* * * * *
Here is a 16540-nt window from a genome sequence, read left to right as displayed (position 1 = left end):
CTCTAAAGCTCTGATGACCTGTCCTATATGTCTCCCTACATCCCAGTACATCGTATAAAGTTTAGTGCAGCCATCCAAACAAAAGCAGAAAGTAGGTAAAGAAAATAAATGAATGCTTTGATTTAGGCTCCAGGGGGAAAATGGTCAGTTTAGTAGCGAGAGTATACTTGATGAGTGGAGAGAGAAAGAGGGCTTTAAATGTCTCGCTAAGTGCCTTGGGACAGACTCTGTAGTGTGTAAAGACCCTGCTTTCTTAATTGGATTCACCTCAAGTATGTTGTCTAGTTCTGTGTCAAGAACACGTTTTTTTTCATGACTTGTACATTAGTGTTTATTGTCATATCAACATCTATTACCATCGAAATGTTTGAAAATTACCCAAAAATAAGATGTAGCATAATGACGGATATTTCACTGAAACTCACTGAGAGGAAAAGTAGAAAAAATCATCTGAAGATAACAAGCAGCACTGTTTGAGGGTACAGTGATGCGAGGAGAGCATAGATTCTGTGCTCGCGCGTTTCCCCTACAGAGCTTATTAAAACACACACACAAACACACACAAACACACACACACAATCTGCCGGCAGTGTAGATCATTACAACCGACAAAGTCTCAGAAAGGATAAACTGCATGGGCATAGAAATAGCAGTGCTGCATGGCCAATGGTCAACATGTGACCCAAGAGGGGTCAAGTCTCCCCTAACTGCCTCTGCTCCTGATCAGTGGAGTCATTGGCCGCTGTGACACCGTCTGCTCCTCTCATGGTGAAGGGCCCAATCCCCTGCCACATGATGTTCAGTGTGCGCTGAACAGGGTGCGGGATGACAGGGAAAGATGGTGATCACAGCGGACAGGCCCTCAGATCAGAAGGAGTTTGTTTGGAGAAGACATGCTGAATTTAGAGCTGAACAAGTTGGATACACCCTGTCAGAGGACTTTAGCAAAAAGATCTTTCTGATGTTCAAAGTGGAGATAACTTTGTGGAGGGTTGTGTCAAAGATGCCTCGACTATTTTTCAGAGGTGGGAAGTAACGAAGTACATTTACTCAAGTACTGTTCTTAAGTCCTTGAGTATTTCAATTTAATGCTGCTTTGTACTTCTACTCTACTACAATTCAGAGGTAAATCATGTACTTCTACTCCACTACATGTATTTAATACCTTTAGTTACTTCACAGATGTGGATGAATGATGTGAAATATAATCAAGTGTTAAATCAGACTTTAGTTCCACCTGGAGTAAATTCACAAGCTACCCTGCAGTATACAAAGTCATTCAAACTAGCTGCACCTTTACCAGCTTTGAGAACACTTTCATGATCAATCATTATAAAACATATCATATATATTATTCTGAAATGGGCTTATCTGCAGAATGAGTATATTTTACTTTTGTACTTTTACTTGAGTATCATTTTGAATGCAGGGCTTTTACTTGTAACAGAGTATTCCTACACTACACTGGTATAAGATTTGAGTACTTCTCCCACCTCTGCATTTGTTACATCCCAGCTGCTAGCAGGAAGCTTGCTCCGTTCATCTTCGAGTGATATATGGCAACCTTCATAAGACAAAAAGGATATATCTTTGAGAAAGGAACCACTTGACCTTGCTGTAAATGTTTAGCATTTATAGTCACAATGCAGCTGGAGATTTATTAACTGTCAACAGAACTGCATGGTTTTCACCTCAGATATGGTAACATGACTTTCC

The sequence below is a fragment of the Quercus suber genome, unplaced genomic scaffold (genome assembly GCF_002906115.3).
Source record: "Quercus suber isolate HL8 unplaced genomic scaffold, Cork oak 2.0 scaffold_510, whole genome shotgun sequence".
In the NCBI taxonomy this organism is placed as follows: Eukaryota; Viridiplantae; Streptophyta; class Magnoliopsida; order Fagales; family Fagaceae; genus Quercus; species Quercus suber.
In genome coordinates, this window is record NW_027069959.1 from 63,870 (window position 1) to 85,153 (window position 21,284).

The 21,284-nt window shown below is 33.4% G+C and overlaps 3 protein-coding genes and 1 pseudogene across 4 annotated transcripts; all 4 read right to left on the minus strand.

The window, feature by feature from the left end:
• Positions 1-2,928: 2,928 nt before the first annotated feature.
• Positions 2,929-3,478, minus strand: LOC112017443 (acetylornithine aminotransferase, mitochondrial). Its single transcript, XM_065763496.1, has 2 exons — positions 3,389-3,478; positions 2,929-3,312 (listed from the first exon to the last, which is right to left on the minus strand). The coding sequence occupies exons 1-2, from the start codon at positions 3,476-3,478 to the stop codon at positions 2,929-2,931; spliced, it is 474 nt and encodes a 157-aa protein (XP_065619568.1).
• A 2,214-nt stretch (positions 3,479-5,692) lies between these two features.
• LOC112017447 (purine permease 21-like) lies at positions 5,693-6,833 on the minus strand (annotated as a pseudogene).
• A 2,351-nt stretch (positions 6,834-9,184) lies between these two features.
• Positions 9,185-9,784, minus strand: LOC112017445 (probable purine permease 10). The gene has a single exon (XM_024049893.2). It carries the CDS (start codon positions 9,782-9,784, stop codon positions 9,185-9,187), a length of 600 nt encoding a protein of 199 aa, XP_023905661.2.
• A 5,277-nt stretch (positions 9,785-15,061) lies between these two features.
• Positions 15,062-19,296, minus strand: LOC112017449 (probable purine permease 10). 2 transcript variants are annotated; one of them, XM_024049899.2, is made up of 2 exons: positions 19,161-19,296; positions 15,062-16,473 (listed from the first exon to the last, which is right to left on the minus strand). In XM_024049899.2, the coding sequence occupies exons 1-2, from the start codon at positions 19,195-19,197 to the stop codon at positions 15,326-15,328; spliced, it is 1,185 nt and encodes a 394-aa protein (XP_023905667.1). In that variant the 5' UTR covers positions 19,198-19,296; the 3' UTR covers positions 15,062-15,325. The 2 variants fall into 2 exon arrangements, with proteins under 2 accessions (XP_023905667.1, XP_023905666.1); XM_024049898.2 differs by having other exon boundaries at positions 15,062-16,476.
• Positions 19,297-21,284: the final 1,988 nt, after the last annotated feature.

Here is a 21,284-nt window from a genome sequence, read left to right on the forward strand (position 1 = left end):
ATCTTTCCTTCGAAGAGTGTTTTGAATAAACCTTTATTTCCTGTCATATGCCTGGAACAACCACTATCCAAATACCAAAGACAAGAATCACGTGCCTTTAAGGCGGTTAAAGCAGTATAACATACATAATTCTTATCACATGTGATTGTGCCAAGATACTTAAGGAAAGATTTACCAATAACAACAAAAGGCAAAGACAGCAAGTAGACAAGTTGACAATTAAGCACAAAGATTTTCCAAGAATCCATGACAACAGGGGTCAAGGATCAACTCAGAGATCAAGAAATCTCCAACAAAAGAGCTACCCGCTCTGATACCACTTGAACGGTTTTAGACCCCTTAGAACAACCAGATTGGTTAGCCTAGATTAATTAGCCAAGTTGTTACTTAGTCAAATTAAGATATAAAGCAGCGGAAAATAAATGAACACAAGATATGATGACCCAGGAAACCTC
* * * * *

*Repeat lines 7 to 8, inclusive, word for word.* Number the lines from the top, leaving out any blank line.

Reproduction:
The 21,284-nt window shown below is 33.4% G+C and overlaps 3 protein-coding genes and 1 pseudogene across 4 annotated transcripts; all 4 read right to left on the minus strand.

The window, feature by feature from the left end: